Movie Review: Mary Shelley’s Frankenstein (1994)

The Month of Spooks continues! So what’s on the menu this time? An adaptation of a classic novel? This’ll be interesting.

Ladies and gentlemen… “Mary Shelley’s Frankenstein”.

Late 18th century. We follow Victor Frankenstein (Kenneth Branagh), a brilliant if somewhat unorthodox scientist. One night he manages to create life in the form of a creature (Robert De Niro) made up of many human parts. However the creature soon escapes and swears revenge on his creator. Basically it’s the classic “Frankenstein” story, but with a few smaller twists throughout. And while I love the ideas in “Frankenstein”, and even find some of the newer ideas intriguing, I thought the plot here was kind of bad. It manages to be slow and have some scenes feel slightly rushed at the same time. The tone is also a bit much, taking itself so fucking seriously that it almost becomes silly. I get it, “Frankenstein” is a serious story, but this is almost too serious for it’s own good. The plot here is just… not good.

The characters here are a bit bland. They try to have them be compelling and interesting, but that attempt kind of fails. Kenneth Branagh plays the titular scientist, and I am a little split on his performance. Because at times I think it’s pretty good, and at other times he is very theatrical and comes off as a bit hammy at times. Then we have Robert De Niro as the creature, a character that I actually found myself caring about a bit. A creation, abandoned by his creator, feared by society… that shit is compelling. And aside from like two moments, De Niro plays this very subtly and gives a really good performance. Then we have Helena Bonham Carter as Elizabeth, adopted sister and love interest of Victor Frankenstein. And while she isn’t the most interesting of characters, I thought Bonham Carter gave a good performance. Then we have Tom Hulce as Henry, friend and pseudo-assistant to Frankenstein. And he’s fine in the role. We also get Ian Holm as Frankenstein’s dad, and he doesn’t do much… but Holm is fine in the role. The performances here are fine.

The score for the movie was composed by Patrick Doyle and it’s actually pretty damn good. It’s big, loud, and kind of epic. My problem with it is that it doesn’t exactly fit with the movie. To have a score this great in combination with a movie so sloppy just feels off. Despite the overall quality of the score, it didn’t really help elevate any of the scenes.

This movie was directed by Kenneth Branagh and he did an okay job. His direction has a lot of flair to it, but feels a bit too big for the story it tries to tell. I have a quote from Frank Darabont (who wrote the script for the movie) that basically encapsulates what I mean, but I’m gonna put that at the end of the post so it doesn’t interfere with the semi-flow of it. Anyhow, can I give any praise here? Well, not gonna lie… this movie is visually arresting. The sets, the cinematography, the clothing… it all looks great. And the creature makeup on De Niro? It looks absolutely amazing! As for scares… none. I think I recognized a couple moments that were supposed to be scares, but didn’t come off as scary or creepy or even slightly eerie.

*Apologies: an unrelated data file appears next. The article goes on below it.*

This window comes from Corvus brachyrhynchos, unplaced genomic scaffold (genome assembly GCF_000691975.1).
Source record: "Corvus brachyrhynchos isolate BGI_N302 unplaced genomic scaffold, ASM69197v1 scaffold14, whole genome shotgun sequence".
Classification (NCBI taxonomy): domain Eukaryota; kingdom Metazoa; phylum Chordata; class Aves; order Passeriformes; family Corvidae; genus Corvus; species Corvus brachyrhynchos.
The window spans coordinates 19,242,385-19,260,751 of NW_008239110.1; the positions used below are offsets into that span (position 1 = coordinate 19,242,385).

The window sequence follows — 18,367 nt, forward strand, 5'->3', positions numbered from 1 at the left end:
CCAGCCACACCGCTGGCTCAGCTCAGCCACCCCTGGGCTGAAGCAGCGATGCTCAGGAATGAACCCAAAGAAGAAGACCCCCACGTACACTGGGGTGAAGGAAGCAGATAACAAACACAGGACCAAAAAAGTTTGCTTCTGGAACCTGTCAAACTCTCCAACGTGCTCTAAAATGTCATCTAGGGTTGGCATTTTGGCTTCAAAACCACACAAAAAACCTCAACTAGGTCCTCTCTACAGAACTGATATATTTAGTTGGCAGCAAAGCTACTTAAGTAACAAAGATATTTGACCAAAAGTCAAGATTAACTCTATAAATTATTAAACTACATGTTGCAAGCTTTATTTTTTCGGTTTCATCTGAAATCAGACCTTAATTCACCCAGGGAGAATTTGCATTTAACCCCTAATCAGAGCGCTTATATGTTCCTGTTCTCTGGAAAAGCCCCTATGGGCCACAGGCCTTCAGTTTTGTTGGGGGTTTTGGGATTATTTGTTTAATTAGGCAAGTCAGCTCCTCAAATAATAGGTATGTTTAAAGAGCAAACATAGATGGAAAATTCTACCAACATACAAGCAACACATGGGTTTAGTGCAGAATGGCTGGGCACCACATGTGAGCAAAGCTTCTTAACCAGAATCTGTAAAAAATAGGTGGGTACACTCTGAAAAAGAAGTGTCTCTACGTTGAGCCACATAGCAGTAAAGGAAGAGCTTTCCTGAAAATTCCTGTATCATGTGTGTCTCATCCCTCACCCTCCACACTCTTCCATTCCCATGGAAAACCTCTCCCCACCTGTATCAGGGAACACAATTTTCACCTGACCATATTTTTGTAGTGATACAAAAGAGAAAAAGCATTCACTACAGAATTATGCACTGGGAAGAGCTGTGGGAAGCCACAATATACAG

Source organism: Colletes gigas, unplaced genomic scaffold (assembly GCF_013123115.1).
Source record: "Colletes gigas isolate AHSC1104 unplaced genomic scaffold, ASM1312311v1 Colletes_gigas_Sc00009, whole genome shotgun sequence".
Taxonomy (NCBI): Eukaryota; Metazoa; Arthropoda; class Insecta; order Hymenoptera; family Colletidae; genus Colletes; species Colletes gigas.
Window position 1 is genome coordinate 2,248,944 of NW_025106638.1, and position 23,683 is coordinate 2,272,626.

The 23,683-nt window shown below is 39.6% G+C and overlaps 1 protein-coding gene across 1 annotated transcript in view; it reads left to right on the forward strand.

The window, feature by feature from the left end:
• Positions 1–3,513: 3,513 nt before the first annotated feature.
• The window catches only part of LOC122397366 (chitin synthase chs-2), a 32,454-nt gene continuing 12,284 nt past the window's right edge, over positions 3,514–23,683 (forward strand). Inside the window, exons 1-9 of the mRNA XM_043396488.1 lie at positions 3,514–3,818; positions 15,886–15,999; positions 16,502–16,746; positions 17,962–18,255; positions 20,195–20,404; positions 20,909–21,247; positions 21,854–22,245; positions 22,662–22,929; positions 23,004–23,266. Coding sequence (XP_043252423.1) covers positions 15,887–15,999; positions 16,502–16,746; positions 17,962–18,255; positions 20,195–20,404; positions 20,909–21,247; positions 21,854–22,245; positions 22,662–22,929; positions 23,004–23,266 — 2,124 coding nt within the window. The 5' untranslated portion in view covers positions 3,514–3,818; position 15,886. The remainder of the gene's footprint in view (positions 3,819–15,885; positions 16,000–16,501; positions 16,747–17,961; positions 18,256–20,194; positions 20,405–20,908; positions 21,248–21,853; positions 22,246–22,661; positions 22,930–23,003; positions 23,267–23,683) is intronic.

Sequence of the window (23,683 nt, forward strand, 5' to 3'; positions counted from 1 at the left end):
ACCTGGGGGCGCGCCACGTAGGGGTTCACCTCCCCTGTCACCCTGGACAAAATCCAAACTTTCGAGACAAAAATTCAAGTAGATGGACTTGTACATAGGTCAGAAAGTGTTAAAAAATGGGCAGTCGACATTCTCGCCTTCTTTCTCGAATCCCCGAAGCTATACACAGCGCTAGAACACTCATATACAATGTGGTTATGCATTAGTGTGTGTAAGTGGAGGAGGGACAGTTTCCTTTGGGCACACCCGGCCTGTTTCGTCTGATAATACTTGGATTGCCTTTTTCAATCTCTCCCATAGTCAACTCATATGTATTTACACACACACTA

This movie hasn’t been the most well received. On Rotten Tomatoes it has a 39% positive rating. On Metacritic it doesn’t even exist. Roger Ebert  gave it 2,5/4 stars. And on imdb.com it has a score of 6,4/10. The movie was nominated for 1 Oscar in the category of Best Makeup. 

“Mary Shelley’s Frankenstein” is not very good. It has a bad plot, meh characters, okay performances, great (if out of place) music, and meh directing. Time for my final score. *IT’S ALIVE!*. My final score for “Mary Shelley’s Frankenstein” is a 5,54/10. While not the worst, I’d recommend skipping this one.

My review of “Mary Shelley’s Frankenstein” is now completed.

As promised, the quote from Frank Darabont:

I’ve described Frankenstein as the best script I ever wrote and the worst movie I’ve ever seen. That’s how it’s different.

There’s a weird doppleganger effect when I watch the movie. It’s kind of like the movie I wrote, but not at all like the movie I wrote. It has no patience for subtlety. It has no patience for the quiet moments. It has no patience period. It’s big and loud and blunt and rephrased by the director at every possible turn.

Movie Review: Alien (1979)

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As October is coming to a close, so does “The Month of Spooks”. That’s right, this will be the final review for “The Month of Spooks” and that is why I started it in such a cliché way. And I thought therefore that the final review would be for one of the first horror movies I ever saw and hell, it’s even one of the first that I ever enjoyed. But do I still like it after a few years of not seeing it. So we are ending the series of horror reviews in a pretty big way.

Ladies and gentlemen, please give a big hand to… “Alien”.

So in the movie “Alien” we follow the crew of a giant cargo ship called the Nostromo as they receive a distress call from a seemingly unexplored planet. But after their search for survivors come up with jack shit… sort of. When they return to the ship and plan to leave they learn that some strange biological life form has come aboard and wants to murder them all. So it’s a fight for survival as they try to get home and make sure to not be killed by this Alien. The concept is pretty simple, it’s kind of like “Jaws” but with a scary fucking space alien in a close quarters environment instead of a shark in the ocean. And how is it executed? Saying that it was done well would such an understatement. The story not only is presented in a well told way, but is is also suspenseful and scary. The reason this all works so well is that they keep it very confined and doesn’t stretch it out too far into something that it isn’t. I also like how it explores a very realistic science fiction universe. And the entire way the suspense is real and the scary bits are least said terrifying. Great job, plot of “Alien”!